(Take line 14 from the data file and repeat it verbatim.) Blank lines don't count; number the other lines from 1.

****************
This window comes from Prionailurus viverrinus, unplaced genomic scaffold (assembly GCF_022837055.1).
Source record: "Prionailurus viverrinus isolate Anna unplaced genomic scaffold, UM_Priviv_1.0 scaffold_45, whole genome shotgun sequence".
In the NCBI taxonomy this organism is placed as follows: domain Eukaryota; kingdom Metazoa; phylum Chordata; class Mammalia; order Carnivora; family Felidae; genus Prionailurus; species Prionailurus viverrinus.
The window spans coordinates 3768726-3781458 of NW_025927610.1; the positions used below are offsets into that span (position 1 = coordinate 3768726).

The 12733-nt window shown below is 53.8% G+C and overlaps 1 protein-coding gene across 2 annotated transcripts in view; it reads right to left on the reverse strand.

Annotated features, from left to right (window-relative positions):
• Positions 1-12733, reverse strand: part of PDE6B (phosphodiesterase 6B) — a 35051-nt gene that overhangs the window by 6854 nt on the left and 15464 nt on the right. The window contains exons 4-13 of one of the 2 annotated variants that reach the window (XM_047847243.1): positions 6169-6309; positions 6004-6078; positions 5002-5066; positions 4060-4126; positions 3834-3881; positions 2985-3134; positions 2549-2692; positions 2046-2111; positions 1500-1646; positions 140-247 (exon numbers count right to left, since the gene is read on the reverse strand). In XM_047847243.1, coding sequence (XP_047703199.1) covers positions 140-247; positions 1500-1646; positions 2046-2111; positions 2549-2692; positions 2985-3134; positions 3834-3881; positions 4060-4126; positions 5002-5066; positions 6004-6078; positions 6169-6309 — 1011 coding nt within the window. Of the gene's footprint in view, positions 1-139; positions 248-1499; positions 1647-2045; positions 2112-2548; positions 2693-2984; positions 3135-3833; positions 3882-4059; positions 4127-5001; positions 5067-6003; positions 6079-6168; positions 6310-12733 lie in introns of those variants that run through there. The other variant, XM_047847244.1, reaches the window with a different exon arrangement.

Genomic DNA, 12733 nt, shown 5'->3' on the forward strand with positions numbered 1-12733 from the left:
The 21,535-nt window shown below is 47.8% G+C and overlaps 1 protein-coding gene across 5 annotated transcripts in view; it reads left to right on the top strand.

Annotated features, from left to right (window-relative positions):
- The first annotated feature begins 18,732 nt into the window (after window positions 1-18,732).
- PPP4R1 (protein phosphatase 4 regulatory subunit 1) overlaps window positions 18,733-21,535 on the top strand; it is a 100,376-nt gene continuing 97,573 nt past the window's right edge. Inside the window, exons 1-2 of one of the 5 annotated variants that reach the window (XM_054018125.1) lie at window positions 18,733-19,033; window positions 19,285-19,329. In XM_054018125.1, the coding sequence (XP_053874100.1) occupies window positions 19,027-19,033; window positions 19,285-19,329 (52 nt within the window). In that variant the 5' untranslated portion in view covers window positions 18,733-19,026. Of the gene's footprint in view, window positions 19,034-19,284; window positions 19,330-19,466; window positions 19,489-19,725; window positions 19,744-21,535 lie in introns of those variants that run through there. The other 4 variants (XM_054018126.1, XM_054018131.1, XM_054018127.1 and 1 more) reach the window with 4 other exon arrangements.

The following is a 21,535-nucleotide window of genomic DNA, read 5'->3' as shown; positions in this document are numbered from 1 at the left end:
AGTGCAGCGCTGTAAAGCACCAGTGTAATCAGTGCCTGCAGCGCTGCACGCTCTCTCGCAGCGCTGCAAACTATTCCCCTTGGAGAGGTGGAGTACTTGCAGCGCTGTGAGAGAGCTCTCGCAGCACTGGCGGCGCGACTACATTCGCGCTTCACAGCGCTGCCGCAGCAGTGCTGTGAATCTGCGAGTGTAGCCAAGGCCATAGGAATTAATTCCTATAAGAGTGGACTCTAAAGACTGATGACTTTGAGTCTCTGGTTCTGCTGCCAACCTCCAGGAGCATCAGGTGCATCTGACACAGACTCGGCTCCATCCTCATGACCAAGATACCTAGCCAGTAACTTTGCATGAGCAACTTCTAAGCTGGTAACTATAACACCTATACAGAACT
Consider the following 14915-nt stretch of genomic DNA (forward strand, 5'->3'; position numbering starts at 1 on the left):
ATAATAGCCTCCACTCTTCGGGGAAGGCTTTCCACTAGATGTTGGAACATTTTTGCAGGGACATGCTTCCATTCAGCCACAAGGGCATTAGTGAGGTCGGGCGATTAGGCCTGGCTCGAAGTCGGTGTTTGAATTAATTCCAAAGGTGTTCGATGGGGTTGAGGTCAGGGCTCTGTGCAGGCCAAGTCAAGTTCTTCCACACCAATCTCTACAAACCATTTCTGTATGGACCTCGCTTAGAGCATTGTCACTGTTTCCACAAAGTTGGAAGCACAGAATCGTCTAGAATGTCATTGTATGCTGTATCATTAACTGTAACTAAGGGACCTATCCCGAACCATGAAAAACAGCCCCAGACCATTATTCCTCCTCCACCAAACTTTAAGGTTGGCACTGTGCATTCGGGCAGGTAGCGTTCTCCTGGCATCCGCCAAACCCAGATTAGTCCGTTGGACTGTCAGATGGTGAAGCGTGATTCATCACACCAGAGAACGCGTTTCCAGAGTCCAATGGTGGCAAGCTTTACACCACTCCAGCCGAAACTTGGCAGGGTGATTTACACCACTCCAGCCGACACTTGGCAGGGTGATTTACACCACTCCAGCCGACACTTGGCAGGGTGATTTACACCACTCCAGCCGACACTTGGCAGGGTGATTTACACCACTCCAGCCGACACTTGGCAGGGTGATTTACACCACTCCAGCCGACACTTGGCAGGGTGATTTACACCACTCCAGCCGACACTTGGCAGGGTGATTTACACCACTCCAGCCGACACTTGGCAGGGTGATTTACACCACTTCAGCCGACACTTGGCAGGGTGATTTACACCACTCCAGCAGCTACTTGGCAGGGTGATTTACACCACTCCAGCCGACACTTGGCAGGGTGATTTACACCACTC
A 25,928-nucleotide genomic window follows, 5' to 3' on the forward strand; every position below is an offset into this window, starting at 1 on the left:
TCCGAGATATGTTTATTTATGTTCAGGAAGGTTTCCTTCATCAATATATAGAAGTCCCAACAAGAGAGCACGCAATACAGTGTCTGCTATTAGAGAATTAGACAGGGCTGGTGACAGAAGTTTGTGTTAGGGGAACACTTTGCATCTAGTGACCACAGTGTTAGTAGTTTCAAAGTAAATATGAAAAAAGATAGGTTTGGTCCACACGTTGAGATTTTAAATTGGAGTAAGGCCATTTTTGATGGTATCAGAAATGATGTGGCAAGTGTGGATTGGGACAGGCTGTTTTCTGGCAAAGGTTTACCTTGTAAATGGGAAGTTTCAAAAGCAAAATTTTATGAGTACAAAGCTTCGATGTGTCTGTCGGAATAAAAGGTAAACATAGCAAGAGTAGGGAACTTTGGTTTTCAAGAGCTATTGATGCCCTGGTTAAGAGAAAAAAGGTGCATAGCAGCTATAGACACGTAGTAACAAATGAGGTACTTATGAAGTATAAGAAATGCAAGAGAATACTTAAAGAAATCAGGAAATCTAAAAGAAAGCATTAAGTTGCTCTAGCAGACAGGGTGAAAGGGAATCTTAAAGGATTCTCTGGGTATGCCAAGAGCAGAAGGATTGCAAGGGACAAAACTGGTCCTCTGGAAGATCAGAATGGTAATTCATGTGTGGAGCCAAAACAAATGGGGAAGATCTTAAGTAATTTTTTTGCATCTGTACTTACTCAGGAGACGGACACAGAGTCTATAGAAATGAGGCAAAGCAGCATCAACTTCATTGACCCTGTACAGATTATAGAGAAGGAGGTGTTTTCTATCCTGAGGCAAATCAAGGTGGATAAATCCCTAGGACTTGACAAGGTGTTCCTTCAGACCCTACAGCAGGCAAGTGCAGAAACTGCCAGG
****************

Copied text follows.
AGTGCAGCGCTGTAAAGCACCAGTGTAATCAGTGCCTGCAGCGCTGCACGCTCTCTCGCAGCGCTGCAAACTATTCCCCTTGGAGAGGTGGAGTACTTGCAGCGCTGTGAGAGAGCTCTCGCAGCACTGGCGGCGCGACTACATTCGCGCTTCACAGCGCTGCCGCAGCAGTGCTGTGAATCTGCGAGTGTAGCCAAGGCCATAGGAATTAATTCCTATAAGAGTGGACTCTAAAGACTGATGACTTTGAGTCTCTGGTTCTGCTGCCAACCTCCAGGAGCATCAGGTGCATCTGACACAGACTCGGCTCCATCCTCATGACCAAGATACCTAGCCAGTAACTTTGCATGAGCAACTTCTAAGCTGGTAACTATAACACCTATACAGAACT